The cycle of liberty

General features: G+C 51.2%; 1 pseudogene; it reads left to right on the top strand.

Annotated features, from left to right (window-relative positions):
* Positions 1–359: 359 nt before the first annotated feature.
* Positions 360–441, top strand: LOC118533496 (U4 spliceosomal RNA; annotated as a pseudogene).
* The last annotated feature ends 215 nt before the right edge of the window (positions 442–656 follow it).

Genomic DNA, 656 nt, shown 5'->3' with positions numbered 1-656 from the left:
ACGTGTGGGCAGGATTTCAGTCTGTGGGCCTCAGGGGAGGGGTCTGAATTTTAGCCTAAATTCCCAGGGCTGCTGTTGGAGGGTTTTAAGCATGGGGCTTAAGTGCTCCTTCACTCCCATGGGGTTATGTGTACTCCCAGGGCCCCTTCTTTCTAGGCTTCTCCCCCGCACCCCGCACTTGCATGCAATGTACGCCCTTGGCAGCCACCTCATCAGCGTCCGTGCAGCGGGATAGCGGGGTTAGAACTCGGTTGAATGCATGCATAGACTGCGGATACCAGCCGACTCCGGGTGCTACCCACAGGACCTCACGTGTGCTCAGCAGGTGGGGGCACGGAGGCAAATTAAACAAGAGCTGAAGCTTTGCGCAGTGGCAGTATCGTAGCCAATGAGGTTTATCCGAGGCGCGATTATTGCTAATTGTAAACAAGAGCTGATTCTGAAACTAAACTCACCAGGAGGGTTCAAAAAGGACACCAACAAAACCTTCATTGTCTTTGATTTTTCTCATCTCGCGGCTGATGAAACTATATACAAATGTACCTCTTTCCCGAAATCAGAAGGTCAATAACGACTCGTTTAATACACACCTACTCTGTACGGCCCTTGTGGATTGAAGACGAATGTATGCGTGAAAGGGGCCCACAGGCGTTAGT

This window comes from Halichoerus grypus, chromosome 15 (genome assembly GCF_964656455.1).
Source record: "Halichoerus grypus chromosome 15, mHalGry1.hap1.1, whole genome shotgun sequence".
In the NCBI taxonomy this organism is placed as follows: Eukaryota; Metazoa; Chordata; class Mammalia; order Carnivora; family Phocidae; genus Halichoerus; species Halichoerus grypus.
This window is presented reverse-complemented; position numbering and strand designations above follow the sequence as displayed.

As the costs of “making the world safe for democracy” and providing for our increasingly needy nation overwhelm our ability to ever pay for them, the wisdom of Scottish historian Alexander Tytler is particularly relevant.Reflecting on the fall of the Republic in Athens some 2,000 years earlier, he was not optimistic about the prospects of the fledgling government which had established itself in America when he observed in 1787 that:”A democracy cannot exist as a permanent form of government. It can exist only until the voters discover that they can vote themselves largesse from the public treasury.From that moment on, the majority always votes for the candidates promising the most benefits from the public treasury, with the result that every democracy will finally collapse over loose fiscal policy, always followed by a dictatorship.The average age of the world’s greatest civilizations has been about 200 years. These nations always progressed through this sequence: from bondage to spiritual faith; from spiritual faith to great courage; from courage to liberty; from liberty to abundance; from abundance to selfishness; from selfishness to complacency; from complacency to apathy; from apathy to dependency; from dependency back into bondage.”I would include moral depravity in his sequence somewhere. Perhaps you would be as surprised as I was to discover the word “democracy” does not exist in any of our nation’s founding documents.
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